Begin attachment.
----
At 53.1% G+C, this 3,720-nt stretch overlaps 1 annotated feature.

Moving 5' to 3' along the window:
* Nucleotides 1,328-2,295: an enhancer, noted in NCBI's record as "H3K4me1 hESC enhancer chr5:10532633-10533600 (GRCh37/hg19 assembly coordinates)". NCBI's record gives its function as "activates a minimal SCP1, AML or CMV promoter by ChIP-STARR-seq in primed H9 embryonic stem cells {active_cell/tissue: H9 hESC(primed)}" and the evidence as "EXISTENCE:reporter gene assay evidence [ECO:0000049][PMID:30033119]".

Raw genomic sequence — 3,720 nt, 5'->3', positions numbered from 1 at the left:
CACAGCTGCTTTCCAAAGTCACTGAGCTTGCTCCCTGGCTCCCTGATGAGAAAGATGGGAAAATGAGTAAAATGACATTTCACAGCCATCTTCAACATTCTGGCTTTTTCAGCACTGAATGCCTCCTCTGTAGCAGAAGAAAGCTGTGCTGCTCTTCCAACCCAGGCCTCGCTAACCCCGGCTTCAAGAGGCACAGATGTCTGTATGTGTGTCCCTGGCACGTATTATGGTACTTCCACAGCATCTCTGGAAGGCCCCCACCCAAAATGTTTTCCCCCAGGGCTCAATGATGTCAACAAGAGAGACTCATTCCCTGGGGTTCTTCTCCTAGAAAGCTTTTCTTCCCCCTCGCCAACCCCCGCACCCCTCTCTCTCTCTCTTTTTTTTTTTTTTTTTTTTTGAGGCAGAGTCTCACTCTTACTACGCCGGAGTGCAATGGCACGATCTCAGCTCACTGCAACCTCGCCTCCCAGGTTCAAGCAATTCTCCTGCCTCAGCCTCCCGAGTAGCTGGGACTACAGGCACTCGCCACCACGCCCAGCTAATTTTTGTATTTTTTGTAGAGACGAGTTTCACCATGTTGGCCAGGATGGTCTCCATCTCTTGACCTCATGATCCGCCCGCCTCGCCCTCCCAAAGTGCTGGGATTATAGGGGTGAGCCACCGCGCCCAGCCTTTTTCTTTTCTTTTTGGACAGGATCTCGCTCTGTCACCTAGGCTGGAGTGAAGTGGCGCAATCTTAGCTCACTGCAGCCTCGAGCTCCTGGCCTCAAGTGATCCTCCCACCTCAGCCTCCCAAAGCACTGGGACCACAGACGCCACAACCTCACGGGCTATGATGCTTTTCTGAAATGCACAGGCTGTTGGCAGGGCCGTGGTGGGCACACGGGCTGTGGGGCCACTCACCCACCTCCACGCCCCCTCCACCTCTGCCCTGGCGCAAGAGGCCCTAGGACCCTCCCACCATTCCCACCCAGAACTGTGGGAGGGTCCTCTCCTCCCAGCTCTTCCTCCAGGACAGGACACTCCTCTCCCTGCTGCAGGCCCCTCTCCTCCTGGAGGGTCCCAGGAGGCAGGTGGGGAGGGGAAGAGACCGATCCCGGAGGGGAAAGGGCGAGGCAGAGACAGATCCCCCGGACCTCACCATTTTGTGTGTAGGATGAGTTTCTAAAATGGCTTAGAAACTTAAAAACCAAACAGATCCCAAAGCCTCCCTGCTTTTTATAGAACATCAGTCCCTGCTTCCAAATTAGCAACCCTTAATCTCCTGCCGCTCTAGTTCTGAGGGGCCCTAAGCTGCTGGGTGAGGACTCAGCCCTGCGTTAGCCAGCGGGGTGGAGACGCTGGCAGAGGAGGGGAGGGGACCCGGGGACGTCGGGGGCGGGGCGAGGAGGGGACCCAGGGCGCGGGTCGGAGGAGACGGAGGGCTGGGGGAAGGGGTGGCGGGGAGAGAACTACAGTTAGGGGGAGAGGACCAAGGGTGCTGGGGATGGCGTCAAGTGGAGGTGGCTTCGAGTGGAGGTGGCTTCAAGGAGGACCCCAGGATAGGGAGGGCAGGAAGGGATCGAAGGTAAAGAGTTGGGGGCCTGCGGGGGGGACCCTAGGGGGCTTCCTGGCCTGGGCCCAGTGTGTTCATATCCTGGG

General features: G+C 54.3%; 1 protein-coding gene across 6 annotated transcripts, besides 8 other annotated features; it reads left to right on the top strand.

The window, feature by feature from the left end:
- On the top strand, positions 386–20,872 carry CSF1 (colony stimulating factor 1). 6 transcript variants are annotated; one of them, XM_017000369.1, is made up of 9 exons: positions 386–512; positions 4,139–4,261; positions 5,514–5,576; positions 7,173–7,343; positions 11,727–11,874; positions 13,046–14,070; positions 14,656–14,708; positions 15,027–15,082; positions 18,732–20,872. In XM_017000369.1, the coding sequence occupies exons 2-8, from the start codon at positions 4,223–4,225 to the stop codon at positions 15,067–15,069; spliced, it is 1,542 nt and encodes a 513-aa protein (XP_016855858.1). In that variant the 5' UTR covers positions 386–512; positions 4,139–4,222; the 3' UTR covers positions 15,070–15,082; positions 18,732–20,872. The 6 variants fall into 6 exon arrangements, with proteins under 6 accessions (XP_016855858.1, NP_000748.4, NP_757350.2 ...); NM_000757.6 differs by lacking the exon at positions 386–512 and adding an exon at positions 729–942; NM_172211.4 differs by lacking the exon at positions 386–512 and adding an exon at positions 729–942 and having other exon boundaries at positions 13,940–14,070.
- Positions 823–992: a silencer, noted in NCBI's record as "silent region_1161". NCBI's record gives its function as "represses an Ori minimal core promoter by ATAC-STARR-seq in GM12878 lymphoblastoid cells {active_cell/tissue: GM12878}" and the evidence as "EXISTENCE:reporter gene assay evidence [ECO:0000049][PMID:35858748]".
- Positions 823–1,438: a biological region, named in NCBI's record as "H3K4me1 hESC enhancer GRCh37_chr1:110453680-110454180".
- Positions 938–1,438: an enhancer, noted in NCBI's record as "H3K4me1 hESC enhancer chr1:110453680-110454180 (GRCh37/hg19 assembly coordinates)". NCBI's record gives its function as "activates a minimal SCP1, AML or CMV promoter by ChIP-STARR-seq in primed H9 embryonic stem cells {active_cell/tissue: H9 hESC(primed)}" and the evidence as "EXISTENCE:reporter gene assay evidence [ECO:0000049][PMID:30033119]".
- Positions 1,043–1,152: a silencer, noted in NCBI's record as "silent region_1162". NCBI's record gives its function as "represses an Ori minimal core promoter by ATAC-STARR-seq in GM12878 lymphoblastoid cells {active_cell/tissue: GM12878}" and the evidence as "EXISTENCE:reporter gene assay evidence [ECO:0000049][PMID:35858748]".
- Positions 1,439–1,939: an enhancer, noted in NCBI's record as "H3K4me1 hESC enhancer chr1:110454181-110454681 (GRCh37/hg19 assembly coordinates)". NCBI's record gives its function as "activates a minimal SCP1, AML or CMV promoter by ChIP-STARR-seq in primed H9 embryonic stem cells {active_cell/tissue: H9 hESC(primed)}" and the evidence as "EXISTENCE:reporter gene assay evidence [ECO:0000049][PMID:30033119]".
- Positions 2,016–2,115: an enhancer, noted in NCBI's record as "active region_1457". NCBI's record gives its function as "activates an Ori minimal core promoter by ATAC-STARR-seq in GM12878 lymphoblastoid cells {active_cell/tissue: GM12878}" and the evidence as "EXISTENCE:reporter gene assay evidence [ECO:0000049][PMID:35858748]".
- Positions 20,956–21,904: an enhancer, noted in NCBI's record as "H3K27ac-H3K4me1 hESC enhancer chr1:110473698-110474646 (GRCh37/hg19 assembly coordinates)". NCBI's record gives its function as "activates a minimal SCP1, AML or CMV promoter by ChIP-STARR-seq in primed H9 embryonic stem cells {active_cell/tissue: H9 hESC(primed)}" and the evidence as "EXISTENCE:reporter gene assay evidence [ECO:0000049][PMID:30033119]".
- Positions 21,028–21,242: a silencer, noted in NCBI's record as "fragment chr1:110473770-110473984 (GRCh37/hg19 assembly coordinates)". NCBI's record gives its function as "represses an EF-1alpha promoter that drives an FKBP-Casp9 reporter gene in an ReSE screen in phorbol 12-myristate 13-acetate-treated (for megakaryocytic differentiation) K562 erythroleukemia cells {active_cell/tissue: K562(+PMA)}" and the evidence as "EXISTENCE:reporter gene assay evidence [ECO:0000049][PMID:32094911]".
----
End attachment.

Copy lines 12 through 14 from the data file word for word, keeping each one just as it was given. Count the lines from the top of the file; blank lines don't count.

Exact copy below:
- Positions 1,043–1,152: a silencer, noted in NCBI's record as "silent region_1162". NCBI's record gives its function as "represses an Ori minimal core promoter by ATAC-STARR-seq in GM12878 lymphoblastoid cells {active_cell/tissue: GM12878}" and the evidence as "EXISTENCE:reporter gene assay evidence [ECO:0000049][PMID:35858748]".
- Positions 1,439–1,939: an enhancer, noted in NCBI's record as "H3K4me1 hESC enhancer chr1:110454181-110454681 (GRCh37/hg19 assembly coordinates)". NCBI's record gives its function as "activates a minimal SCP1, AML or CMV promoter by ChIP-STARR-seq in primed H9 embryonic stem cells {active_cell/tissue: H9 hESC(primed)}" and the evidence as "EXISTENCE:reporter gene assay evidence [ECO:0000049][PMID:30033119]".
- Positions 2,016–2,115: an enhancer, noted in NCBI's record as "active region_1457". NCBI's record gives its function as "activates an Ori minimal core promoter by ATAC-STARR-seq in GM12878 lymphoblastoid cells {active_cell/tissue: GM12878}" and the evidence as "EXISTENCE:reporter gene assay evidence [ECO:0000049][PMID:35858748]".